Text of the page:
Iraq will be allowed to participate in the Beijing games after the International Olympic Committee on Tuesday rescinded its suspension of the country's Olympic association.
The decision came after last-minute talks during which an Iraqi government delegation pledged to hold free elections for its national Olympic committee under international observation.
The deadline to submit competitors' names for athletics events expires Wednesday.
Iraq is expected to send two athletes to Beijing. Five others lost their chance to go when the final date to select competitors for archery, judo, rowing and weightlifting passed last week.
"The National Olympic Committee will have fair elections before the end of November," said Pere Miro, head of the IOC's department for relations with national Olympic committees.
Until then, Iraq's Olympic organization will be run by an interim committee proposed by its national sports federations and approved by the IOC, he said.
"We want to forget all the past," Iraq's government spokesman Ali al-Dabbagh told The Associated Press after signing the agreement in front of journalists. "We want to have real representation for the Iraqi teams and the Iraqi supporters."
Allegations of corruption
The IOC suspended Iraq in May citing political interference in the country's national Olympic committee, which the government had dissolved over allegations of corruption.
Basil Abdul Mahdi, an adviser to the Ministry of Youth and Sport, said last week there would be "no retreat" in Baghdad's decision to replace the disbanded Olympic committee. The hardline stance prompted concern that Iraq would not be represented in Beijing.
But eight-hour talks at the IOC's headquarters in Lausanne on Tuesday involving Miro and Husain al-Musallam, director-general of the Olympic Council of Asia, produced a breakthrough, allowing Iraq to have two competitors in the athletics events.
Hours before the talks, a delegation of Iraqi groups in Switzerland came to the IOC headquarters to deliver a letter to Olympic officials expressing dismay at their country's suspension and requesting the decision be overturned.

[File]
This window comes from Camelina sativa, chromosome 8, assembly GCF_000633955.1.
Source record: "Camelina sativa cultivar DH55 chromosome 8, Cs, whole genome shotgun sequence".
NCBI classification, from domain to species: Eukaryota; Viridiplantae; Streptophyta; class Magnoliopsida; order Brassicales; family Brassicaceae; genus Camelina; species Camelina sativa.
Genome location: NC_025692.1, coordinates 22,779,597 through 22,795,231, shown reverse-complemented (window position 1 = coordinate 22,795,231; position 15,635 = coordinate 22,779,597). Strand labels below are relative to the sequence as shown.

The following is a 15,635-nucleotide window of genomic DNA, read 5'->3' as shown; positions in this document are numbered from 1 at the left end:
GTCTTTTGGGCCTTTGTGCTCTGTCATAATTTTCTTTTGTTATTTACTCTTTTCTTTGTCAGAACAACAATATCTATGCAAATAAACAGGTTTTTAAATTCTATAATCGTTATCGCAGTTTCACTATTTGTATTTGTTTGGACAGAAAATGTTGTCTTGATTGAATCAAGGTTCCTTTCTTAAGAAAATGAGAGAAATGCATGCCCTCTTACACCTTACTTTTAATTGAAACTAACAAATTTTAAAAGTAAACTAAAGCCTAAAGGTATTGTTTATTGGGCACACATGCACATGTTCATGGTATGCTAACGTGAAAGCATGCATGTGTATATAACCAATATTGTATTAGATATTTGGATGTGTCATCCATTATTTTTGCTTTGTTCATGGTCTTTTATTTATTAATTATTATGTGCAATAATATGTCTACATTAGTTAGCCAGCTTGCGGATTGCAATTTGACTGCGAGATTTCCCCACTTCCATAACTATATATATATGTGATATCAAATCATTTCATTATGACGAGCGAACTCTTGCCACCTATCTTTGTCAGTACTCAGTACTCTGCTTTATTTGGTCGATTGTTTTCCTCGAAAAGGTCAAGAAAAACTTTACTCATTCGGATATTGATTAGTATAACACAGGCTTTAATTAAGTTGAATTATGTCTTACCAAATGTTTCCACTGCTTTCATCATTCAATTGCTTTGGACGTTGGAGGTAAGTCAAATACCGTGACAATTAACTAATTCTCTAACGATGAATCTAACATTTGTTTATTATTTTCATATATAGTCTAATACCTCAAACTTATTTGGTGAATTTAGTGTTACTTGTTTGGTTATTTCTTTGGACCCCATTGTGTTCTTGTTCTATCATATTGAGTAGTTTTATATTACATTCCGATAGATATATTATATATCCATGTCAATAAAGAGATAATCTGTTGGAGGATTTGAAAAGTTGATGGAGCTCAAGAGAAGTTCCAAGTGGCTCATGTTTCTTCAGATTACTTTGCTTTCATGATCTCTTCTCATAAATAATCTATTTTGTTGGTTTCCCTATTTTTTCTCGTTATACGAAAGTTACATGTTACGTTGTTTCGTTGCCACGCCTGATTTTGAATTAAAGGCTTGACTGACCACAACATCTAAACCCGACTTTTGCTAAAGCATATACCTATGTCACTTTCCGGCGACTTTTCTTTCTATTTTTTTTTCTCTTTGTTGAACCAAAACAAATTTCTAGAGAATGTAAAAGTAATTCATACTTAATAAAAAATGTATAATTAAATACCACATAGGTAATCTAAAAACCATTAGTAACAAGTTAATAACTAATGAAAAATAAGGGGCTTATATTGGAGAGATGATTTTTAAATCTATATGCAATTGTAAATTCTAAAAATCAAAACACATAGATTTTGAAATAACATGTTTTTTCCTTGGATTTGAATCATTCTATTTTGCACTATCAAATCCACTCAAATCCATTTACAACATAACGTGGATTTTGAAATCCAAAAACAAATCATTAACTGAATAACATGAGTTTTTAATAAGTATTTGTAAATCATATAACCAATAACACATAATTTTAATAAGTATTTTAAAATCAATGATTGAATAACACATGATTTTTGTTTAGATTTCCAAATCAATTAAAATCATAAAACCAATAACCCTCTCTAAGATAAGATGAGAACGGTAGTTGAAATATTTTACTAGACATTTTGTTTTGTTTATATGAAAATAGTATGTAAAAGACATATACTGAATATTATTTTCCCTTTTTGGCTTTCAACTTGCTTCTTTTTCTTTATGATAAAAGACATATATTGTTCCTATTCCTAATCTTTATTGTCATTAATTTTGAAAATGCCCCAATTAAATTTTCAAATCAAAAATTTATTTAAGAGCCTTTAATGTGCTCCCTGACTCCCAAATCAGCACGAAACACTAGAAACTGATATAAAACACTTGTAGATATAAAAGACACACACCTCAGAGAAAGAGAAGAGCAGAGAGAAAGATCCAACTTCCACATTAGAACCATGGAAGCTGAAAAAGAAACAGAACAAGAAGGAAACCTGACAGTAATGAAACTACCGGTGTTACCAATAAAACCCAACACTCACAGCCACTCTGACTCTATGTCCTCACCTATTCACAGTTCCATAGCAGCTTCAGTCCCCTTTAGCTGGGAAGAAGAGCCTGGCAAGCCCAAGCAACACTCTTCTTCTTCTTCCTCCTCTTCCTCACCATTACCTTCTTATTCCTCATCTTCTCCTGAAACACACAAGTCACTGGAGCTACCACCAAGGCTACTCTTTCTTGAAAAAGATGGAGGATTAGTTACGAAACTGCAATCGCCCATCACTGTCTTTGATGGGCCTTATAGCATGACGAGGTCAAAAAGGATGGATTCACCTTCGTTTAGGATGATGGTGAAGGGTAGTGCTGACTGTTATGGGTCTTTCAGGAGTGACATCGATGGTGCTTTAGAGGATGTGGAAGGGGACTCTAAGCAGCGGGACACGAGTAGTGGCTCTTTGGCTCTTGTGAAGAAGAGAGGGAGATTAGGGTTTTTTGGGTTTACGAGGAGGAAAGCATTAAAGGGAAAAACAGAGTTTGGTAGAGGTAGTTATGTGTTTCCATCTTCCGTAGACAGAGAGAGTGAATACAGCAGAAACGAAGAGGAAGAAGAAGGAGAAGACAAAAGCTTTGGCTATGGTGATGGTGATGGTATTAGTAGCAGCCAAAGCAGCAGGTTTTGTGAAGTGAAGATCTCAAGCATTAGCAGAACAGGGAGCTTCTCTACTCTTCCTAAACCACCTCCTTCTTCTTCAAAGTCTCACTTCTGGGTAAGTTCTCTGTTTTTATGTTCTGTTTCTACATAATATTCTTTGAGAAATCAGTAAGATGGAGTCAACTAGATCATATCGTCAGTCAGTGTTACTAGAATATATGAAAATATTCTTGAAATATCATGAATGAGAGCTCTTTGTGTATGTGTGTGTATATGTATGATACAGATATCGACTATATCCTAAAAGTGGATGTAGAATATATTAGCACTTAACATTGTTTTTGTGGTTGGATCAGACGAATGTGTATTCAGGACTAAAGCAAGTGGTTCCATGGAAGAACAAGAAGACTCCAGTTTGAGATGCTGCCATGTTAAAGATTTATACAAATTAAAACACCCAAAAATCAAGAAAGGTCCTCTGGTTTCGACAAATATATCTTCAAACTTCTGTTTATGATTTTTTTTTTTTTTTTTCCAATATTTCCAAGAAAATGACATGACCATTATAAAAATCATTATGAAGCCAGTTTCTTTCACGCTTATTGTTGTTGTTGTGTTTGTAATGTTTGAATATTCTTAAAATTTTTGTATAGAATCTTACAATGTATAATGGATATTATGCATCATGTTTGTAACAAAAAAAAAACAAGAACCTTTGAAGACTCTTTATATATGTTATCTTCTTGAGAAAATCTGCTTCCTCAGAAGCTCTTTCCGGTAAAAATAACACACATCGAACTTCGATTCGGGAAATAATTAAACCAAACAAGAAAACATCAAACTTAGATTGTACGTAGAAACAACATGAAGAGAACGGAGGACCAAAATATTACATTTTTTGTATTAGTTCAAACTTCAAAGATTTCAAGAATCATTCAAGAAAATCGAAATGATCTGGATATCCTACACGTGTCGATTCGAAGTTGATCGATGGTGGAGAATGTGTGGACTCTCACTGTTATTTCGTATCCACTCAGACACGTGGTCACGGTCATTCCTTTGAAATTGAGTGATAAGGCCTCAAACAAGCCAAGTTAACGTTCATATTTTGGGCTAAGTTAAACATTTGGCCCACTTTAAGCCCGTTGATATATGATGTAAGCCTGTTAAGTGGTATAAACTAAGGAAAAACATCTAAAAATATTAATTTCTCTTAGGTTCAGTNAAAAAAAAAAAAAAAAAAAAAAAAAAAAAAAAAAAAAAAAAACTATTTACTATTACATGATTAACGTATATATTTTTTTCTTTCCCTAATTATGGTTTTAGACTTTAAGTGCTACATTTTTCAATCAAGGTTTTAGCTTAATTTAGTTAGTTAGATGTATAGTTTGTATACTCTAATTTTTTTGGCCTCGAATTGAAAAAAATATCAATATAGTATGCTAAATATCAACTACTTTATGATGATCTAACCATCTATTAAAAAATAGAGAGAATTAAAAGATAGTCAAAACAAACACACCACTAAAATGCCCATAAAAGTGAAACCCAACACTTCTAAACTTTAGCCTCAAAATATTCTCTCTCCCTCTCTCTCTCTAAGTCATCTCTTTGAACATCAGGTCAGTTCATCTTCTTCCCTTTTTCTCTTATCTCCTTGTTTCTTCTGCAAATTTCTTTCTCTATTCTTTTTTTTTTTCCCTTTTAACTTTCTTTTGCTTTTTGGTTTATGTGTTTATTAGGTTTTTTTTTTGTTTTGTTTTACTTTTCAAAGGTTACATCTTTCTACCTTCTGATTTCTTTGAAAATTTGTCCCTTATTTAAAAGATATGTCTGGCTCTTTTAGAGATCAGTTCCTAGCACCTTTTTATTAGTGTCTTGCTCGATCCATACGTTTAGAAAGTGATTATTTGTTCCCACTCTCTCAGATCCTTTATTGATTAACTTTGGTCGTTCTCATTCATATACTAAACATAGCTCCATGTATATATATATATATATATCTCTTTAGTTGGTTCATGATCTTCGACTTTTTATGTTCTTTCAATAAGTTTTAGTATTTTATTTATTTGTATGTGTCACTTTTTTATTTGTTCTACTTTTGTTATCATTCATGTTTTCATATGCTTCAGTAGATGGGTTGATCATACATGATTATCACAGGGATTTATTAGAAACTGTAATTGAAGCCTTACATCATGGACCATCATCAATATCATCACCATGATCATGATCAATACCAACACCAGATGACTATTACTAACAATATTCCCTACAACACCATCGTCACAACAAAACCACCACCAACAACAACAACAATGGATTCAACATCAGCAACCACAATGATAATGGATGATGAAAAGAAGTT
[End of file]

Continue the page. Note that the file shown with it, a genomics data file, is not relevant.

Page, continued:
Claims of unfair treatment
Ahmed Tabour, head of the Iraqi Cultural and Sports Committee in Switzerland, said his country was being treated unfairly by the IOC.
"Iraq was never suspended during the days of Saddam (Hussein), who personally appointed the national Olympic committee," he told The Associated Press. "The Iraqi people need hope, and sport gives them a lot of hope."
The IOC last suspended Iraq in May 2003 — weeks after U.S.-led troops toppled Saddam's regime. That ban occurred after the IOC learned of the abuse of athletes by Saddam's son Uday, the country's former Olympic chief.
The suspension was lifted a year later, allowing Iraq to take part in the 2004 Summer Games in Athens where it fielded a team of 25 athletes.
Iraq's soccer team made it to the semifinals, prompting celebrations throughout a country where violence has claimed the lives of athletes, coaches and staff.
The Olympic cycling coach, national wrestling coach, a soccer federation member and a prominent volleyball player have been killed, most in 2006 during the height of sectarian slayings.
The two athletes who will represent Iraq this year have benefited from an IOC solidarity program that allowed them to train at sports facilities abroad, IOC spokeswoman Emmanuelle Moreau said.
Although the duo failed to meet the qualifying standards to go to Beijing, they were allowed to take part under the IOC's wild card program designed to ensure every country is represented at the games.
The fact that they are unlikely to add to Iraq's overall tally of one bronze medal since its first appearance at the Summer Olympics in 1948 is no great concern, said al-Dabbagh.
"Sport is really important for us in Iraq right now," he said. "It brings the people together."